I found this article about the behavior of quasar outflows in cosmology and how they can create a magnetic field.

In section 2.1.4., the authors say that when a quasar produces a "wave" or an outflow, the material will be emitted with energy coming from both the quasar itself and the Hubble flow of the expansion of the Universe itself.

Does this really mean that the expansion of the universe can inject energy into these outflows? Are there any other papers acknowledging this?

Then, is energy conserved in this case? Wouldn't the Hubble expansion be adding "new" energy to the system according to the article?


1 Answer 1


The paper says

At the onset of shell expansion, there are two energy reservoirs: the input energy of the quasar itself, $E_0$, and the kinetic energy of the preexisting Hubble flow within a distance $R_\text{max}$ of the quasar, $(3/10)M_s v^2$.

The latter is the Newtonian kinetic energy of uniformly distributed, uniformly expanding dust:

$$\int \frac12 v^2 dm = \int_0^{R_\text{max}} \frac12 (Hr)^2 (4πr^2ρ\,dr) = \frac25 π ρ H^2 R_\text{max}^5 = \frac3{10}M_s v^2$$

where $M_s = \frac43 π R_\text{max}^3 ρ$ and $v = H R_\text{max}$.

A fraction $f_d$ of that, plus the energy $E_0$ of the explosion, is supposed to equal the kinetic energy of the final thin-shell state, $\frac12 M_s v^2$.

It's not clear to me that this model makes sense, since the distances involved (~1 Mpc comoving) seem too small for uniform Hubble expansion to be a good approximation even at $z=10$. But in any case, the extra energy in the model comes from the motion of surrounding matter, and not from a cosmological expansion force.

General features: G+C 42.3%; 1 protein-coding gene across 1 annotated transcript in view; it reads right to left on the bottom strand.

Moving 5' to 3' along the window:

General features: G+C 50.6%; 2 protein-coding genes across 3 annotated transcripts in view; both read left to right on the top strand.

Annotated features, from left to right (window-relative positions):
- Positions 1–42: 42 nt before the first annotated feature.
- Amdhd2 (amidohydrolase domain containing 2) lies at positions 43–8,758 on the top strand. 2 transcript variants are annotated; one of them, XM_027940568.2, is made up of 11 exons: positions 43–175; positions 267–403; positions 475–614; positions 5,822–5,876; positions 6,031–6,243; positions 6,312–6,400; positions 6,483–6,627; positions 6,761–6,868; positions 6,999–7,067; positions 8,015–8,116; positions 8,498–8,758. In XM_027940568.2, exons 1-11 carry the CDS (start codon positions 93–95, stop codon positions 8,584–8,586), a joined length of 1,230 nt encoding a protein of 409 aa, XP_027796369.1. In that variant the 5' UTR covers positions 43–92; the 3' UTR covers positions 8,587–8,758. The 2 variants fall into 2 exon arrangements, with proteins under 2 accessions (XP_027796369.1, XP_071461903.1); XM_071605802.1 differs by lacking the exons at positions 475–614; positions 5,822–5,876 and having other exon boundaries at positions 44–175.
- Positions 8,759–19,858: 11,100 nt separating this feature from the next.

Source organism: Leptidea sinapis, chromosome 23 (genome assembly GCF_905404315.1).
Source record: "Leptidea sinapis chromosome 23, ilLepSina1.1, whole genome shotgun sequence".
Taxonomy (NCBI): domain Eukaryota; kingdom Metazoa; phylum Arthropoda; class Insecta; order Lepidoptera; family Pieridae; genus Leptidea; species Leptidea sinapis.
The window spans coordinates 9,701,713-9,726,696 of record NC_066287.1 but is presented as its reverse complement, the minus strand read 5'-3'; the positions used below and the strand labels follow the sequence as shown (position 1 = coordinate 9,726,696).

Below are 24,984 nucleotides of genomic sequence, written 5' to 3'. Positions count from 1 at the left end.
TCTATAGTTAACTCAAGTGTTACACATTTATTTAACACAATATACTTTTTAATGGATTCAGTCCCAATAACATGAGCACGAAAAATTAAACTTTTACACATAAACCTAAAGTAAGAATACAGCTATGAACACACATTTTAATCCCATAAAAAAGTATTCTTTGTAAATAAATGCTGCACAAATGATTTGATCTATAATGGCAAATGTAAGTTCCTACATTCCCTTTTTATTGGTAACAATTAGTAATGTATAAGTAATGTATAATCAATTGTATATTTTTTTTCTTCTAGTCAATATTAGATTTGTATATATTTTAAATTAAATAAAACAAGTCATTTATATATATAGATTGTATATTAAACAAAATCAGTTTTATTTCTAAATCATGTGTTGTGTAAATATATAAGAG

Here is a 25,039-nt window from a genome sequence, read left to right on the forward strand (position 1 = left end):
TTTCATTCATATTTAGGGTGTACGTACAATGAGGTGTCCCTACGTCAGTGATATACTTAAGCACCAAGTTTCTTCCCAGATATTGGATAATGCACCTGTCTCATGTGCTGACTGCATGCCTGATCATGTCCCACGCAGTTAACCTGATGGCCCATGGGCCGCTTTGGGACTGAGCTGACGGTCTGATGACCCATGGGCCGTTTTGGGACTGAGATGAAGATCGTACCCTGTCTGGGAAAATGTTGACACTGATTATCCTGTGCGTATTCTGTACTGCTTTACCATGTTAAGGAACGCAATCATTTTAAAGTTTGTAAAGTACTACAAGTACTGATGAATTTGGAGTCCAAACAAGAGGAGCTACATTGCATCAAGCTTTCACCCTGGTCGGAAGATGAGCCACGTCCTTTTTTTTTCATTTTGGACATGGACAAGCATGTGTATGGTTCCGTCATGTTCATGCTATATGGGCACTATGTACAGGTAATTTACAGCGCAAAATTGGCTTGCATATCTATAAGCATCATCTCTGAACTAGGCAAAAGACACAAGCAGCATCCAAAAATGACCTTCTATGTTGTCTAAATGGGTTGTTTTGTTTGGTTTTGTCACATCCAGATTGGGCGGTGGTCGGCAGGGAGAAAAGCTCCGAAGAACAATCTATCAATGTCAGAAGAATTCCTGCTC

• $\begingroup$ but wouldn't the extra energy from the motion of surrounding matter come from the Hubble flow one way or another after all? @benrg $\endgroup$
    – vengaq
    Dec 2, 2022 at 10:54
  • $\begingroup$ @vengaq Yes, it's energy of the Hubble flow. I think my answer was influenced by your other questions about extracting unlimited energy from cosmological expansion; I wanted to make the point that this is kinetic energy left over from the big bang, not energy being added on an ongoing basis by an expansion force. $\endgroup$
    – benrg
    Dec 2, 2022 at 19:04
  • $\begingroup$ and even if you have doubts about the validity of the model, has there been any observations in similar conditions where the Hubble flow would indeed "inject" some energy in a similar situation? @benrg $\endgroup$
    – vengaq
    Dec 4, 2022 at 20:38
  • $\begingroup$ @vengaq I don't know what's been seen experimentally. I should probably clarify that there's nothing unreasonable about nearby matter being caught up in the explosion and contributing kinetic energy to it. I was only suspicious of how uniform they assumed the nearby matter to be. $\endgroup$
    – benrg
    Dec 5, 2022 at 20:54

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